- This Friday is your last chance to register for SourceCon 2010 at the best discounted rate of just $795. If you haven’t yet checked out everything that will be taking place in San Diego from March 14-15 go to www.sourcecon.com/2010. This is a unique & rare opportunity to learn the secrets from some of the worlds best sourcers, and one you won’t want to miss!
- San Diego is also home to the 10th Annual ERE Expo 2010 Spring conference, taking place right after SourceCon from March 15-17. The agenda is brand new and better than ever, so if whether or not you have ever been to one of our previous Expos, don’t expect a repeat performance! Check out the agenda and speaker roster at www.ereexpo.com. And let me know if you would like to come to both SourceCon & ERE Expo, as there are discounts available.
- During breaks at the Expo in San Diego, we’d like to show some of your videos. Make a 1-minute or shorter video of you telling your favorite recruiting story — it could be the most heartwarming advice or experience you’ve had, one that made you proud of the profession — or, it could be bad behavior by a candidate (or a manager!) during an interview, an employer brand gone awry, a botched recruitment ad campaign, or something else. Email Todd Raphael (he prefers PG-13 or cleaner) the Youtube embed code and we’ll pick some of the best to show at the upcoming conference.
If you have any questions about anything I just metioned, please leave them in the comments below. Have a great week!
The financial gain of hiring A-level talent is probably 10-100 times the person’s compensation.
The financial cost of hiring a walking lawsuit is probably 10-100 times their compensation.
Assuming the duds and the stars represent 10% of your total hires, it’s what you do with the other 90% that really matters. keep reading…
A group of recruitment and HR leaders and professionals has been invited to a meeting in Indianapolis to discuss the Direct Employers plan to build tens of thousands, maybe even a million, of new job boards using the .jobs domain.
Although the program has been underway since October, the meeting later this month is described as an informational session. The invitation that was emailed last week says the intent is to answer questions that have come up.
In an email Q & A, Direct Employers Executive Director Bill Warren says the Jan. 28th meeting will show some of the sites, describe the analytics that are built into the job board platform, and answer questions.
Warren asked me not to disclose the names of the 29 invitees, but it includes many easily recognizable names of recruitment leaders, as well as several job board CEOs, a few industry writers, and others, including ERE’s CEO David Manaster.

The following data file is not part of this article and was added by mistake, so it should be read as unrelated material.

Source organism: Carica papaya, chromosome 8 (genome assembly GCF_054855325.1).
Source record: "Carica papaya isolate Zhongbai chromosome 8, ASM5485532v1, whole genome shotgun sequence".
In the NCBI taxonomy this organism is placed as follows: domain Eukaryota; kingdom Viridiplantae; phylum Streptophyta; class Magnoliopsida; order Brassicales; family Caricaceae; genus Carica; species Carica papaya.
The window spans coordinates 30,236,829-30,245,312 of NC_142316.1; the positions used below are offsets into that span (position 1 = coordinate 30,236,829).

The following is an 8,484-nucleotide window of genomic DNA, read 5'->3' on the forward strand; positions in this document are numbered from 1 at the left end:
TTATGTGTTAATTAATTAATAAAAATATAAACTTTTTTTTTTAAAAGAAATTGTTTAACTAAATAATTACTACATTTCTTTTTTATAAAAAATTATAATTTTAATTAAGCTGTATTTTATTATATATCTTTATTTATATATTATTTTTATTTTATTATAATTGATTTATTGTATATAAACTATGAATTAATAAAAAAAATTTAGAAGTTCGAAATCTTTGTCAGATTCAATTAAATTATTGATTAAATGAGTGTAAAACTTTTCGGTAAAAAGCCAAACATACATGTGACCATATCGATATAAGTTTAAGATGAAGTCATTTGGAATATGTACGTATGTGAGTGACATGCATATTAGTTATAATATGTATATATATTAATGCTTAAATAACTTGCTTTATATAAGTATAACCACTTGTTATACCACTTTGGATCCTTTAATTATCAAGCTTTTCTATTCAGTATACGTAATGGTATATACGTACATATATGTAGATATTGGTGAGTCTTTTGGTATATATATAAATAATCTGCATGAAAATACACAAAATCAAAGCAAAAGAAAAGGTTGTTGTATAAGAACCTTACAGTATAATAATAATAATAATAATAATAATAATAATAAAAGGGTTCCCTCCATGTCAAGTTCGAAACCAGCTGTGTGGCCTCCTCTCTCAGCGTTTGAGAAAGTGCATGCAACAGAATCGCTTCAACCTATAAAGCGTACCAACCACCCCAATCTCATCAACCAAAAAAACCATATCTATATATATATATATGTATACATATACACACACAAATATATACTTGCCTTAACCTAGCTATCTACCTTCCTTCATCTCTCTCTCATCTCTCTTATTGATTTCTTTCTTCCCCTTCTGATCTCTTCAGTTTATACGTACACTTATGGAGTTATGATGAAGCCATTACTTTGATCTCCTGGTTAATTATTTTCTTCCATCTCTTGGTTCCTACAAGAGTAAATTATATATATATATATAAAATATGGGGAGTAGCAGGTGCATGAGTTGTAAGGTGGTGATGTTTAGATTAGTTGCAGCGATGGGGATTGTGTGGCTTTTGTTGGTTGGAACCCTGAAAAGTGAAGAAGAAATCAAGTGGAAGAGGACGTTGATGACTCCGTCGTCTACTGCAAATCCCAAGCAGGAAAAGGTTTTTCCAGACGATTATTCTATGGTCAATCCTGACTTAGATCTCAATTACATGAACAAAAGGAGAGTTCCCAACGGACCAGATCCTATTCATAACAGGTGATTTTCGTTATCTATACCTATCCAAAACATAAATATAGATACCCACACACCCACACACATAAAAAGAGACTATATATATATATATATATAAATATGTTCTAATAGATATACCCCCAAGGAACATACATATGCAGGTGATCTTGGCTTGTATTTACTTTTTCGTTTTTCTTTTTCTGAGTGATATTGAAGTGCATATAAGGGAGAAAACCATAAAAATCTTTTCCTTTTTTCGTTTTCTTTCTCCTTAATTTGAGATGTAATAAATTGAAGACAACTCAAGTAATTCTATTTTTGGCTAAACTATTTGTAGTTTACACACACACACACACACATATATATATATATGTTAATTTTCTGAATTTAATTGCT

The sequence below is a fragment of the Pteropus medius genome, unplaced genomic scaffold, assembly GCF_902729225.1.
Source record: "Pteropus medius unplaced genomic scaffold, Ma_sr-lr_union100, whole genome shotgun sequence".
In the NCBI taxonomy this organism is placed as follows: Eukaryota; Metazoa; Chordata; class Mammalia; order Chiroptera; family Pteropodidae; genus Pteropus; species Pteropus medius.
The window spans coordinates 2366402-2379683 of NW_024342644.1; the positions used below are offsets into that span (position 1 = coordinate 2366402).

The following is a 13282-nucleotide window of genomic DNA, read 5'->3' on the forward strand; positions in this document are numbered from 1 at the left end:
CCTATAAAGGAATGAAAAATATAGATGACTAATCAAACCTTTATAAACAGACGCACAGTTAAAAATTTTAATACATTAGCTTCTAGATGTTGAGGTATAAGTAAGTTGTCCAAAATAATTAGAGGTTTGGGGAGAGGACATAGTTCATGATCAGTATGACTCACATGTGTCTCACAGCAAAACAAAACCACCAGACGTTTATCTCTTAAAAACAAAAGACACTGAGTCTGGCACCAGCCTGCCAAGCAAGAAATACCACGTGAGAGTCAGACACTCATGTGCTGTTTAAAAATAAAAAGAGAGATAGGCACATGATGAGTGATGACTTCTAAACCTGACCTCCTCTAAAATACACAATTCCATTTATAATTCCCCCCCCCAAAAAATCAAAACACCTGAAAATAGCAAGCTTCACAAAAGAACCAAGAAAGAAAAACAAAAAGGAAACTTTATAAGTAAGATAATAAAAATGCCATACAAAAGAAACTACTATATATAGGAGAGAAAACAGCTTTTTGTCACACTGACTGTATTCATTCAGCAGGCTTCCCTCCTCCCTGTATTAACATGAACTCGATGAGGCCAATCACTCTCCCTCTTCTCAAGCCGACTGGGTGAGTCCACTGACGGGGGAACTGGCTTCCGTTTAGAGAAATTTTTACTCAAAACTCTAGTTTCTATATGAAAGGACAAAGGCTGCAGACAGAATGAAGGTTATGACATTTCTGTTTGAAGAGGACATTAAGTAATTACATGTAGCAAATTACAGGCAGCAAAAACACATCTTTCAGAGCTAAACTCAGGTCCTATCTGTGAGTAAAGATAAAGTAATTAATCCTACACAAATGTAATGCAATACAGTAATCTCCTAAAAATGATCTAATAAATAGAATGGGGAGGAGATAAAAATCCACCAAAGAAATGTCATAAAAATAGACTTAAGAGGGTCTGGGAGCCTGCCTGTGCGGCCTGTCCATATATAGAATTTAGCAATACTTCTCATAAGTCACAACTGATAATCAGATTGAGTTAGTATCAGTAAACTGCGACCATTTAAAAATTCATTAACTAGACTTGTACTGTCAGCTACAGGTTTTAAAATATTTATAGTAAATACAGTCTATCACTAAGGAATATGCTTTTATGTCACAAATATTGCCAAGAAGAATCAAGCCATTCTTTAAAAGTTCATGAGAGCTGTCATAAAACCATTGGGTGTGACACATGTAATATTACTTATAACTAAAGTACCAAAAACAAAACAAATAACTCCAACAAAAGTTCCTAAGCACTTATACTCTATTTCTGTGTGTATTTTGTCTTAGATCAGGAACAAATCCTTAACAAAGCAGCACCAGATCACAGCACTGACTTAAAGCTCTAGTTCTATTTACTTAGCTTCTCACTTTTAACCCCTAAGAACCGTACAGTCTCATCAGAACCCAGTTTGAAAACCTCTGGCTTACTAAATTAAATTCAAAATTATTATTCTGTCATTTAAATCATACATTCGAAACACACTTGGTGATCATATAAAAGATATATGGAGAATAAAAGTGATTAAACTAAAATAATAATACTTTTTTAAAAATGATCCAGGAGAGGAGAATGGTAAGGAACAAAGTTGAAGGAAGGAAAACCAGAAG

Since industry launches and new product introductions are commonly handled by webinars and previews in advance of launch, I first asked Warren what he’ll be showing and doing at the in-person event. keep reading…
Precise forecasts are always wrong.
The old line, often attributed to Eisenhower, is “The plan is nothing, the plan is everything.” That means that the plan will always fail in the field. But, the planning process is the only way to come close to guaranteeing preparedness. Planning is essential. Believing the plan is folly.
That’s where scenario planning takes its cues. A scenario is never designed as a way to get to a precise prediction. Rather, it’s the only successful method for making the planning process account for the stuff outside the envelope.
The way to use a scenario (or, a set of five) is to suspend belief and assume that what you are reading is an accurate description of the future. From there, you consider your current view and examine it to see if the scenario sheds any new light. This is how Shell Oil, alone amongst its competitors, was able to profitably navigate the oil crisis of the 70s. Since then, the technique is widely used in situations where making future plans is important.
Scenarios are supposed to help you think outside of the box.
Scenarios emerge from a ground of current trends. While the economic situation dominates the public consciousness, a large number of things are undergoing structural change. These trends will drive the evolution of recruiting into the future.
Here are the major trend areas and their key sub components: keep reading…
Earlier this month The Conference Board released the results of one of its periodic surveys saying less than half of American workers are happy at their job.
Out of 2,900 respondents to the survey, only 45 percent reported being satisfied with their job. In 1987, when the question was first asked, 61 percent reported being satisfied.